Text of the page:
Some of the links below are affiliate links, meaning, at no additional cost to you, we earn a commission if you click through and purchase. Learn more

Last Updated on January 3, 2023

Frank Wilson

Frank Wilson 

Senior Editor 

Becoming an underwater welder allows you to apply for high-paying work in exciting environments worldwide. Underwater welders have a unique skill set in demand in multiple industries, and you could work on exciting projects with multinational companies.

Underwater welders can command salaries of between $25,000-$80,000 or more depending on the type of work and can enjoy traveling to different companies in exotic locations.

Although the rewards can be enormous, it can take a long time to gain the qualifications and experience to become an underwater welder. You can follow some simple tips to increase your chances of success and become a sought-after underwater welder.

Obtain Your High School Diploma or GED

The majority of underwater welder employers expect you to have at least a high school diploma or your GED. Although it isn’t necessary to have a college degree, some employers could see it as an asset when applying for a position. 

Remember that competition for jobs can be fierce, so any qualifications that help you stand out from other applicants could be decisive.

Become a Qualified Top-Side Welder

Before you learn how to become an underwater welder, you need to become qualified as a top-side welder. Most employers accept the American Welding Society’s (AWS) Certified Welder program as evidence you are qualified for work. You can search the AWS database on their website to find welding schools and training programs in your area. 

These courses teach you about safe welding practices and basic techniques. You can complete the AWS Certified Welder program in as little as six to eight months, but you should check this is the best choice for your needs. There are numerous welding qualifications, and you should have certifications for the specific welding type for your career plan.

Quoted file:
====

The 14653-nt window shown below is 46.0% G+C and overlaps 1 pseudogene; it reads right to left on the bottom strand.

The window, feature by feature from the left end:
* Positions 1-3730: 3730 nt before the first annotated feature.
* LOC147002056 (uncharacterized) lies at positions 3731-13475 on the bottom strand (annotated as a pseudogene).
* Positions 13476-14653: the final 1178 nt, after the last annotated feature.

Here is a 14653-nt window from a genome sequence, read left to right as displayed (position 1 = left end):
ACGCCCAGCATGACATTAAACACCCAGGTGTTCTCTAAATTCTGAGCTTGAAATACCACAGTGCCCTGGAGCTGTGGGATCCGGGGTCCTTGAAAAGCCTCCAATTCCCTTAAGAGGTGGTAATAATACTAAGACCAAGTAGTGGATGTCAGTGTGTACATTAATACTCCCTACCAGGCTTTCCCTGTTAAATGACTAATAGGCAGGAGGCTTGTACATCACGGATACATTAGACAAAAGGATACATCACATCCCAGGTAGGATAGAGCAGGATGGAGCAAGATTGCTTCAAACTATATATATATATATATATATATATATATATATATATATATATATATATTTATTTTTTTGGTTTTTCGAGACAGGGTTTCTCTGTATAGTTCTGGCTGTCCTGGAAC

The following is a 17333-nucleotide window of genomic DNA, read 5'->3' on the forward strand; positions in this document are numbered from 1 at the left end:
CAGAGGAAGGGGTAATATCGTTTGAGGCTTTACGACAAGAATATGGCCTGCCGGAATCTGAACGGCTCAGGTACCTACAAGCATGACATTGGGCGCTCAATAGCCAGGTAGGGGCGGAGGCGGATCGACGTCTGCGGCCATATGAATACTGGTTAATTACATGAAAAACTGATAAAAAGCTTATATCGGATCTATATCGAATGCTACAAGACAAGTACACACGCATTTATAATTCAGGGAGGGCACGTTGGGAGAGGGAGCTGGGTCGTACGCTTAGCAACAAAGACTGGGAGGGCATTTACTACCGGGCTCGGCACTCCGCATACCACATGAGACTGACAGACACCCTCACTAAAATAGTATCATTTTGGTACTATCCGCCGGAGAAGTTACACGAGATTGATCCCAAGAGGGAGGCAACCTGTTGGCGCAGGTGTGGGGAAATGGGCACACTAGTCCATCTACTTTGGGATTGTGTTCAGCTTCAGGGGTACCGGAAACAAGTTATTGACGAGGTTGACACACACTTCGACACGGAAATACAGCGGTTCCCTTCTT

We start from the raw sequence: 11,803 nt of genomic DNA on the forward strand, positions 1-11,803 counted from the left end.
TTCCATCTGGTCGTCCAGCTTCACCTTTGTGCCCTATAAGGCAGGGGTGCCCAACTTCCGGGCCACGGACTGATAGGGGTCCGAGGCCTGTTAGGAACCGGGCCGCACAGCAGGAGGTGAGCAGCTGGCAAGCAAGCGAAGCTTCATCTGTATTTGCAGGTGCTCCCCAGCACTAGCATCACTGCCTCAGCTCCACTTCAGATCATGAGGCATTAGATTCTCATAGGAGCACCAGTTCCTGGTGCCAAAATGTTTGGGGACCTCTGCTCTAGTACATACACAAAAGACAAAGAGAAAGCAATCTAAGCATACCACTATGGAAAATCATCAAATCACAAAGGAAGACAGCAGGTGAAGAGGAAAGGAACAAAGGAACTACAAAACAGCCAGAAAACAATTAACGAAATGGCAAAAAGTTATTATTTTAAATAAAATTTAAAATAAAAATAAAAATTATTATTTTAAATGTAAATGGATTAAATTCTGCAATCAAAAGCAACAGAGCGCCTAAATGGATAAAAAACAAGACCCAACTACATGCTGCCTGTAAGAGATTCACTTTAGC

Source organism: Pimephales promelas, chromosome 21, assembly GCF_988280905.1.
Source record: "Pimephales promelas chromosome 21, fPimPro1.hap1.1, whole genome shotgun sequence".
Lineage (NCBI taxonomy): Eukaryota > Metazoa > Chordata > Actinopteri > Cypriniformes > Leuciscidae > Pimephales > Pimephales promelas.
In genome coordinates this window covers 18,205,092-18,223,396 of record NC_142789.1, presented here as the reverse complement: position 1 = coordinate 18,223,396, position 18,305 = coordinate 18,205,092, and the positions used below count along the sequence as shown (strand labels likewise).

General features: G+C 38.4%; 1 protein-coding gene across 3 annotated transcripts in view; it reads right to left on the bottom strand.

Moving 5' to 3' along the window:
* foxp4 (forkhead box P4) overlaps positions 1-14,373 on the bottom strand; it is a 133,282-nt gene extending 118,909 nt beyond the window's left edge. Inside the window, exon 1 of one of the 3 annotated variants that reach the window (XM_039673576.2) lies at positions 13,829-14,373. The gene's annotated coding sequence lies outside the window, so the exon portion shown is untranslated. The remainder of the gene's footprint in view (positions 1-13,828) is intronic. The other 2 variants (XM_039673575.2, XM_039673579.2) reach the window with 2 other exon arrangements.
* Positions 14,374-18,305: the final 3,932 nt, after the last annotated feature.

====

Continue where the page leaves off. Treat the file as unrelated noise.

You may want to work using gas tungsten arc welding (GTAW), plasma arc welding (PAW), flux-cored arc welding (FCAW), or learn how to utilize numerous welding techniques. 

There is always more to learn when welding, and it may be best to become an expert in one style before adding another welding technique to your repertoire. Underwater welders primarily use shielded metal arc welding (SMAW), so this is a good starting point.

Gain Top-Side Welding Experience

Underwater welding is a demanding occupation because the operator may be working in reduced visibility, negotiating obstacles that are not present above water, dealing with increased atmospheric pressure, and taking care of their air hoses to stay alive. 

Due to the increased demands, potential employers hire welders who have considerable experience fusing metals and can manage these multiple distractions while completing welds to a high standard. Gaining at least two years of experience as a top-side welder significantly increases your chances when applying for a job underwater. Welding may be a freelance but it's a satisfying job with high-paying salary which makes it a great occupation.

Gain a Commercial Diving Certification

Before working underwater, you need to become a qualified commercial diver. Look for commercial diving schools that require you to pass a physical exam before taking the course, as they may identify health issues that could prevent you from becoming an underwater welder. 

Underwater welding requires high endurance levels, and a commercial diving school can determine if your cardiovascular system can cope with the strain of working with heavy equipment while underwater.